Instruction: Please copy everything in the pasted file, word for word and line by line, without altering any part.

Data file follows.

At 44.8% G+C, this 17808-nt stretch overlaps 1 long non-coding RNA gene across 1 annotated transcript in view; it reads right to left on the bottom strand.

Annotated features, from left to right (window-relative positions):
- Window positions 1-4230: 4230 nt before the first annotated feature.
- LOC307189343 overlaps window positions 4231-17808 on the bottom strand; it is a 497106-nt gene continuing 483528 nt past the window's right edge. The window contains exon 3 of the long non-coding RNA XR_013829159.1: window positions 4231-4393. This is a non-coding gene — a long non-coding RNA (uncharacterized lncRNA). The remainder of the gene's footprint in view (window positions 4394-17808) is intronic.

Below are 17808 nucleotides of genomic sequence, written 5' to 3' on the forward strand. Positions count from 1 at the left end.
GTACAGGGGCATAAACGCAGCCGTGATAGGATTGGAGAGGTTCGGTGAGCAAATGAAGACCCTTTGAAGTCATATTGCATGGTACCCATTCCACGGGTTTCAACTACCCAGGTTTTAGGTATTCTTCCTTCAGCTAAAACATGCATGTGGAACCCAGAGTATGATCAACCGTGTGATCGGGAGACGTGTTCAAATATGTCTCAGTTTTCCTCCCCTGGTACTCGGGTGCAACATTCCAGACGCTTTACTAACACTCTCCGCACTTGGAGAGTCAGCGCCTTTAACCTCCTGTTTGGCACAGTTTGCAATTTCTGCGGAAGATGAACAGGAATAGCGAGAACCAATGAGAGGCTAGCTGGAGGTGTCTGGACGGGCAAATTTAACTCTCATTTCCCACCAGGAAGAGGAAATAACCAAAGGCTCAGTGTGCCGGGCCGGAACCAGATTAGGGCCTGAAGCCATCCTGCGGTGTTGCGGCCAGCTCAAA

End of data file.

At 44.8% G+C, this 17808-nt stretch overlaps 1 long non-coding RNA gene across 1 annotated transcript in view; it reads right to left on the bottom strand.

Annotated features, from left to right (window-relative positions):
- Window positions 1-4230: 4230 nt before the first annotated feature.
- LOC307189343 overlaps window positions 4231-17808 on the bottom strand; it is a 497106-nt gene continuing 483528 nt past the window's right edge. The window contains exon 3 of the long non-coding RNA XR_013829159.1: window positions 4231-4393. This is a non-coding gene — a long non-coding RNA (uncharacterized lncRNA). The remainder of the gene's footprint in view (window positions 4394-17808) is intronic.

Below are 17808 nucleotides of genomic sequence, written 5' to 3' on the forward strand. Positions count from 1 at the left end.
GTACAGGGGCATAAACGCAGCCGTGATAGGATTGGAGAGGTTCGGTGAGCAAATGAAGACCCTTTGAAGTCATATTGCATGGTACCCATTCCACGGGTTTCAACTACCCAGGTTTTAGGTATTCTTCCTTCAGCTAAAACATGCATGTGGAACCCAGAGTATGATCAACCGTGTGATCGGGAGACGTGTTCAAATATGTCTCAGTTTTCCTCCCCTGGTACTCGGGTGCAACATTCCAGACGCTTTACTAACACTCTCCGCACTTGGAGAGTCAGCGCCTTTAACCTCCTGTTTGGCACAGTTTGCAATTTCTGCGGAAGATGAACAGGAATAGCGAGAACCAATGAGAGGCTAGCTGGAGGTGTCTGGACGGGCAAATTTAACTCTCATTTCCCACCAGGAAGAGGAAATAACCAAAGGCTCAGTGTGCCGGGCCGGAACCAGATTAGGGCCTGAAGCCATCCTGCGGTGTTGCGGCCAGCTCAAA